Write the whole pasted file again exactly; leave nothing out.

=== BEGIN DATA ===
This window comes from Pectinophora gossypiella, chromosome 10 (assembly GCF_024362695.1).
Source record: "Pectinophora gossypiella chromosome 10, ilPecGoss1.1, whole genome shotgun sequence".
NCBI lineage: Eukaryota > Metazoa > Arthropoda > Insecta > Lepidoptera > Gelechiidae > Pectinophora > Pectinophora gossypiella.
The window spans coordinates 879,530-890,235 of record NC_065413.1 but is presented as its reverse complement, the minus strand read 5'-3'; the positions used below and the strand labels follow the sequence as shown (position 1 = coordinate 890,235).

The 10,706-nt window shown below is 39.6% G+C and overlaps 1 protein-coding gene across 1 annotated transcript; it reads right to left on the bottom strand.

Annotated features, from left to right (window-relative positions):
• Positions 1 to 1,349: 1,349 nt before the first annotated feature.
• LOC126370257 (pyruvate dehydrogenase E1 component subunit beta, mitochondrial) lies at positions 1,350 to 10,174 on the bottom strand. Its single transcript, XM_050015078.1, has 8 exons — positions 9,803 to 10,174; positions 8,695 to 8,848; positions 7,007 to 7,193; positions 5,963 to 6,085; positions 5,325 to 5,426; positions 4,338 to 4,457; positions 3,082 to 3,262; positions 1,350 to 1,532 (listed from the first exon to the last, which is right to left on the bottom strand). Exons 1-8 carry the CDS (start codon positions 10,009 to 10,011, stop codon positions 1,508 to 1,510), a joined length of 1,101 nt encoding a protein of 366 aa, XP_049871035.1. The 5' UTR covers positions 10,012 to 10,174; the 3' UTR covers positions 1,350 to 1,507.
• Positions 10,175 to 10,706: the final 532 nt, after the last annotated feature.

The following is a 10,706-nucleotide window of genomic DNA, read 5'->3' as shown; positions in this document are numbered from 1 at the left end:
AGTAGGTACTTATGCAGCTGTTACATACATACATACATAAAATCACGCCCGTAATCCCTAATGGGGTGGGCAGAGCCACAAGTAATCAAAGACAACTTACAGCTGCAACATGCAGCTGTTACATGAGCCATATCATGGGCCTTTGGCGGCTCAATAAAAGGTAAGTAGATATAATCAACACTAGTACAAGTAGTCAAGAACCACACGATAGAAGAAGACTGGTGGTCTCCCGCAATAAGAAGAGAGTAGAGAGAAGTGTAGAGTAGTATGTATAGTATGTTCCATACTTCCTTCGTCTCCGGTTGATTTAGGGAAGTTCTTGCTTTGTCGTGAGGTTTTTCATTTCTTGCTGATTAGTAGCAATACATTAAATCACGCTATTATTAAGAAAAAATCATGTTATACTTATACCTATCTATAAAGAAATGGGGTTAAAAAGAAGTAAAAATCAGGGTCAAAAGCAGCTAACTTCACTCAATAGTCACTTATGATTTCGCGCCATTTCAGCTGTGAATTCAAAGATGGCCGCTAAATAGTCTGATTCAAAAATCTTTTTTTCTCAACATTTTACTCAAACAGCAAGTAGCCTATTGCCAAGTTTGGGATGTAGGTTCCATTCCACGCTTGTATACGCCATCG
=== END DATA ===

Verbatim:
This window comes from Pectinophora gossypiella, chromosome 10 (assembly GCF_024362695.1).
Source record: "Pectinophora gossypiella chromosome 10, ilPecGoss1.1, whole genome shotgun sequence".
NCBI lineage: Eukaryota > Metazoa > Arthropoda > Insecta > Lepidoptera > Gelechiidae > Pectinophora > Pectinophora gossypiella.
The window spans coordinates 879,530-890,235 of record NC_065413.1 but is presented as its reverse complement, the minus strand read 5'-3'; the positions used below and the strand labels follow the sequence as shown (position 1 = coordinate 890,235).

The 10,706-nt window shown below is 39.6% G+C and overlaps 1 protein-coding gene across 1 annotated transcript; it reads right to left on the bottom strand.

Annotated features, from left to right (window-relative positions):
• Positions 1 to 1,349: 1,349 nt before the first annotated feature.
• LOC126370257 (pyruvate dehydrogenase E1 component subunit beta, mitochondrial) lies at positions 1,350 to 10,174 on the bottom strand. Its single transcript, XM_050015078.1, has 8 exons — positions 9,803 to 10,174; positions 8,695 to 8,848; positions 7,007 to 7,193; positions 5,963 to 6,085; positions 5,325 to 5,426; positions 4,338 to 4,457; positions 3,082 to 3,262; positions 1,350 to 1,532 (listed from the first exon to the last, which is right to left on the bottom strand). Exons 1-8 carry the CDS (start codon positions 10,009 to 10,011, stop codon positions 1,508 to 1,510), a joined length of 1,101 nt encoding a protein of 366 aa, XP_049871035.1. The 5' UTR covers positions 10,012 to 10,174; the 3' UTR covers positions 1,350 to 1,507.
• Positions 10,175 to 10,706: the final 532 nt, after the last annotated feature.

The following is a 10,706-nucleotide window of genomic DNA, read 5'->3' as shown; positions in this document are numbered from 1 at the left end:
AGTAGGTACTTATGCAGCTGTTACATACATACATACATAAAATCACGCCCGTAATCCCTAATGGGGTGGGCAGAGCCACAAGTAATCAAAGACAACTTACAGCTGCAACATGCAGCTGTTACATGAGCCATATCATGGGCCTTTGGCGGCTCAATAAAAGGTAAGTAGATATAATCAACACTAGTACAAGTAGTCAAGAACCACACGATAGAAGAAGACTGGTGGTCTCCCGCAATAAGAAGAGAGTAGAGAGAAGTGTAGAGTAGTATGTATAGTATGTTCCATACTTCCTTCGTCTCCGGTTGATTTAGGGAAGTTCTTGCTTTGTCGTGAGGTTTTTCATTTCTTGCTGATTAGTAGCAATACATTAAATCACGCTATTATTAAGAAAAAATCATGTTATACTTATACCTATCTATAAAGAAATGGGGTTAAAAAGAAGTAAAAATCAGGGTCAAAAGCAGCTAACTTCACTCAATAGTCACTTATGATTTCGCGCCATTTCAGCTGTGAATTCAAAGATGGCCGCTAAATAGTCTGATTCAAAAATCTTTTTTTCTCAACATTTTACTCAAACAGCAAGTAGCCTATTGCCAAGTTTGGGATGTAGGTTCCATTCCACGCTTGTATACGCCATCG